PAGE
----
MANCUNIAN Adam Overlander-Kaye is hoping people in the north sit up and take notice of ORT UK.
Mr Overlander-Kaye, 44, the charity’s departing chief executive, said: “Growing up in Manchester, I had never heard of ORT. The only thing I think they did in Manchester was running a catering programme with King David schools, in the 1970s or 80s.
“We know there is a plethora of Jewish charities, but ORT needs to be in the mix. We are alive and kicking and we have a huge operation, which is making a massive impact all around the world.
“If people are looking at a place for their charity or philanthropy, I would like ORT to be in their minds.”
Mr Overlander-Kaye will join Jewish Care in October as director of Fundraising and Community Engagement.
The oldest Jewish charity in the world, ORT operates in 37 countries and helps 300,000 students.
“ORT was founded in 1880 in St Petersburg by edict of Tsar Alexander II, ostensibly to give poor Russian Jewish peasants the skills needed to become self-sufficient.
“That technological advancement and vocational training continues today, with our focus on science, technology, engineering and maths in more than 30 countries around the world,” Mr Overlander-Kaye explained.
He recently visited an ORT school in Chisinau, Moldova, and has seen projects in Ukraine, Madrid, Buenos Aires and Israel.
“Jewish schools across the former Soviet Union were closed by Stalin and reopened after the fall of communism,” Adam explained.
“There are families there whose relatives survived tsarist Russia, the Holocaust and then communism and who are still identifying as Jews.
“Our focus in the former Soviet Union is not just on science, but Jewish education, too.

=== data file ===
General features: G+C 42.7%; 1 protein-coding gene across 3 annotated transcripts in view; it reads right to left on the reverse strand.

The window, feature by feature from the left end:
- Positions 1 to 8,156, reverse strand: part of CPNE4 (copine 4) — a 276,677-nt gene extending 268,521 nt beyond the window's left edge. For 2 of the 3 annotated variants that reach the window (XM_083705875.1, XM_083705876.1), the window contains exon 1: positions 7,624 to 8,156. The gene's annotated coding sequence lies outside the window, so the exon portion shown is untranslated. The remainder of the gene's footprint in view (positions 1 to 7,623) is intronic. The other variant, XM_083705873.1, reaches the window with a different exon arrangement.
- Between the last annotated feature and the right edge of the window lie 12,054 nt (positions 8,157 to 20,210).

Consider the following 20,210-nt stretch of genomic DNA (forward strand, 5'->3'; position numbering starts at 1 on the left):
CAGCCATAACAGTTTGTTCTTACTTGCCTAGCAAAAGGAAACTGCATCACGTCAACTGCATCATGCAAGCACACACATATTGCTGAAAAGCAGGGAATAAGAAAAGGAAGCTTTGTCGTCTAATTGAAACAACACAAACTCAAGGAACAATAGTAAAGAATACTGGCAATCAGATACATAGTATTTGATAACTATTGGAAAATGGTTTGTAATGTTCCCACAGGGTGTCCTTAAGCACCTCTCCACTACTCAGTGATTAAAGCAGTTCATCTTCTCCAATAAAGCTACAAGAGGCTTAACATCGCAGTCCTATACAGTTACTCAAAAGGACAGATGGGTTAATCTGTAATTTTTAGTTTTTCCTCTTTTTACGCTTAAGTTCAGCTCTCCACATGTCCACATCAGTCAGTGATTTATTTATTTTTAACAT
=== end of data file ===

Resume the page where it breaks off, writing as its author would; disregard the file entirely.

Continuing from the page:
“There are so many families who want that.”
Mr Overlander-Kaye, the son of Rosalind and Franklin Kaye, of Ra’anana, attended King David Primary School, Manchester, and William Hulme’s Grammar School.
He spent a gap year in Israel with Bnei Akiva and read history and social science at the University of Birmingham.
Mr Overlander-Kaye returned to Manchester, where he spent a year working as BA’s northern fieldworker and moved back to Israel to study at a yeshiva.
He then worked for UJIA in its education department and transferred that role to London when he moved to the capital, in 1999.
Mr Overlander-Kaye, who holds a Masters in Jewish studies from the University of Leeds, became director of education at the Union of Jewish Students and returned to UJIA in 2005 to become fundraising manager.
He moved on to the Movement for Reform Judaism, as fundraising director, in 2009, before joining ORT, just over two years ago.
While ORT UK’s focus is mainly on fundraising to support programmes in Israel, the former Soviet Union and the UK, it is also active in South and Central America, India, South Africa and central and western Europe.
In Israel, it delivers education and support to some of the most economically, socially and medically-needy children.
In the UK, ORT runs the ORT-JUMP mentoring programme, for around 250 Year 12 pupils, a bar/batmitzvah training programme, which sees young people twinned with their peers in Vilnius, Lithuania, and Kiev; and its Professional Women’s Network.
Mr Overlander-Kaye, added: “The former Chief Rabbi, Lord Sacks, once asked, ‘will we have Jewish grandchildren?’. In the former Soviet Union, especially, it is a reverse osmosis.
“The education Jewish children receive in our schools goes back to their parents and grandparents.
“These kids understand their Jewishness and Jewish identity in a way that their parents and grandparents never did.
“It is remarkable to see a six-year-old teaching their grandmother hamotzi.”
Mr Overlander-Kaye and his wife Jessica have two children, Ayala, 10, and Eitan, seven.